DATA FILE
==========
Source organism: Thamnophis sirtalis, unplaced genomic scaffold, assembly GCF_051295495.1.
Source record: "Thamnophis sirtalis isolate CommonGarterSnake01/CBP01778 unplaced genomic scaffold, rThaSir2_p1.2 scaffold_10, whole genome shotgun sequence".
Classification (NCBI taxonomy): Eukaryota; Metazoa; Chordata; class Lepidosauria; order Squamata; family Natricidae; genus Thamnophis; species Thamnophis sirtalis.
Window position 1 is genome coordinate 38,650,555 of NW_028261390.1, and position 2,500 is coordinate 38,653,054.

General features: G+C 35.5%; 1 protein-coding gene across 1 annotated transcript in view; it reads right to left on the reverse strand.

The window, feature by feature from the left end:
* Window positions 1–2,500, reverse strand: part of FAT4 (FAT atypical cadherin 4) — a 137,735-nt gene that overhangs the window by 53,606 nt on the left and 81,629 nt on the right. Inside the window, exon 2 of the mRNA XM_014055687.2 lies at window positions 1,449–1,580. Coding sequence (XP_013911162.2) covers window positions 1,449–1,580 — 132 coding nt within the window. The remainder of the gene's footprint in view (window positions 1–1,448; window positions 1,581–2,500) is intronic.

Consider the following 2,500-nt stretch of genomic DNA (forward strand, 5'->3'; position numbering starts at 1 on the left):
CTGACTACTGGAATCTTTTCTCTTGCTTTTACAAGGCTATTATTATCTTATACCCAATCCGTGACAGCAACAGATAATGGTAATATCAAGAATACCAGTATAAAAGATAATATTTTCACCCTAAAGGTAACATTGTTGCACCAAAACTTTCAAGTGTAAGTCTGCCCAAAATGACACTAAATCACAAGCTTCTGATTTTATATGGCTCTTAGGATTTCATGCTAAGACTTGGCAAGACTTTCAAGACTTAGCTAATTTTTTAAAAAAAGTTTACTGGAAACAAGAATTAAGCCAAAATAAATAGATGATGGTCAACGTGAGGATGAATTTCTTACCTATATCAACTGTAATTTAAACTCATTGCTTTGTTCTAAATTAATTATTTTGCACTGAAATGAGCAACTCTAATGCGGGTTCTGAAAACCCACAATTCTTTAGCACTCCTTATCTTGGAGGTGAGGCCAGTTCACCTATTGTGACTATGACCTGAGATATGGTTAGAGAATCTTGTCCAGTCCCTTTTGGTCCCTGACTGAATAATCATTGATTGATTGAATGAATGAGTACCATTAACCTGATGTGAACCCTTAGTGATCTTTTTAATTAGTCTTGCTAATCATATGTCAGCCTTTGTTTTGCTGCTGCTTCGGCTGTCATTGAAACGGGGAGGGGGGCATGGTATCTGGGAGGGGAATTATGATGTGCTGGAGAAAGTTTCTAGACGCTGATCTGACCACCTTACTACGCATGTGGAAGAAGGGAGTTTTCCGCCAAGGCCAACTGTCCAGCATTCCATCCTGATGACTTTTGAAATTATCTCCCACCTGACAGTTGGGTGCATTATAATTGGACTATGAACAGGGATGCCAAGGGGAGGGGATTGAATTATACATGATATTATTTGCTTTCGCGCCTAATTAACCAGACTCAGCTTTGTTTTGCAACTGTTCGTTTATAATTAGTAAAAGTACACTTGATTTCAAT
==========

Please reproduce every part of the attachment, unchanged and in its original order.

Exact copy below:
Source organism: Thamnophis sirtalis, unplaced genomic scaffold, assembly GCF_051295495.1.
Source record: "Thamnophis sirtalis isolate CommonGarterSnake01/CBP01778 unplaced genomic scaffold, rThaSir2_p1.2 scaffold_10, whole genome shotgun sequence".
Classification (NCBI taxonomy): Eukaryota; Metazoa; Chordata; class Lepidosauria; order Squamata; family Natricidae; genus Thamnophis; species Thamnophis sirtalis.
Window position 1 is genome coordinate 38,650,555 of NW_028261390.1, and position 2,500 is coordinate 38,653,054.

General features: G+C 35.5%; 1 protein-coding gene across 1 annotated transcript in view; it reads right to left on the reverse strand.

The window, feature by feature from the left end:
* Window positions 1–2,500, reverse strand: part of FAT4 (FAT atypical cadherin 4) — a 137,735-nt gene that overhangs the window by 53,606 nt on the left and 81,629 nt on the right. Inside the window, exon 2 of the mRNA XM_014055687.2 lies at window positions 1,449–1,580. Coding sequence (XP_013911162.2) covers window positions 1,449–1,580 — 132 coding nt within the window. The remainder of the gene's footprint in view (window positions 1–1,448; window positions 1,581–2,500) is intronic.

Consider the following 2,500-nt stretch of genomic DNA (forward strand, 5'->3'; position numbering starts at 1 on the left):
CTGACTACTGGAATCTTTTCTCTTGCTTTTACAAGGCTATTATTATCTTATACCCAATCCGTGACAGCAACAGATAATGGTAATATCAAGAATACCAGTATAAAAGATAATATTTTCACCCTAAAGGTAACATTGTTGCACCAAAACTTTCAAGTGTAAGTCTGCCCAAAATGACACTAAATCACAAGCTTCTGATTTTATATGGCTCTTAGGATTTCATGCTAAGACTTGGCAAGACTTTCAAGACTTAGCTAATTTTTTAAAAAAAGTTTACTGGAAACAAGAATTAAGCCAAAATAAATAGATGATGGTCAACGTGAGGATGAATTTCTTACCTATATCAACTGTAATTTAAACTCATTGCTTTGTTCTAAATTAATTATTTTGCACTGAAATGAGCAACTCTAATGCGGGTTCTGAAAACCCACAATTCTTTAGCACTCCTTATCTTGGAGGTGAGGCCAGTTCACCTATTGTGACTATGACCTGAGATATGGTTAGAGAATCTTGTCCAGTCCCTTTTGGTCCCTGACTGAATAATCATTGATTGATTGAATGAATGAGTACCATTAACCTGATGTGAACCCTTAGTGATCTTTTTAATTAGTCTTGCTAATCATATGTCAGCCTTTGTTTTGCTGCTGCTTCGGCTGTCATTGAAACGGGGAGGGGGGCATGGTATCTGGGAGGGGAATTATGATGTGCTGGAGAAAGTTTCTAGACGCTGATCTGACCACCTTACTACGCATGTGGAAGAAGGGAGTTTTCCGCCAAGGCCAACTGTCCAGCATTCCATCCTGATGACTTTTGAAATTATCTCCCACCTGACAGTTGGGTGCATTATAATTGGACTATGAACAGGGATGCCAAGGGGAGGGGATTGAATTATACATGATATTATTTGCTTTCGCGCCTAATTAACCAGACTCAGCTTTGTTTTGCAACTGTTCGTTTATAATTAGTAAAAGTACACTTGATTTCAAT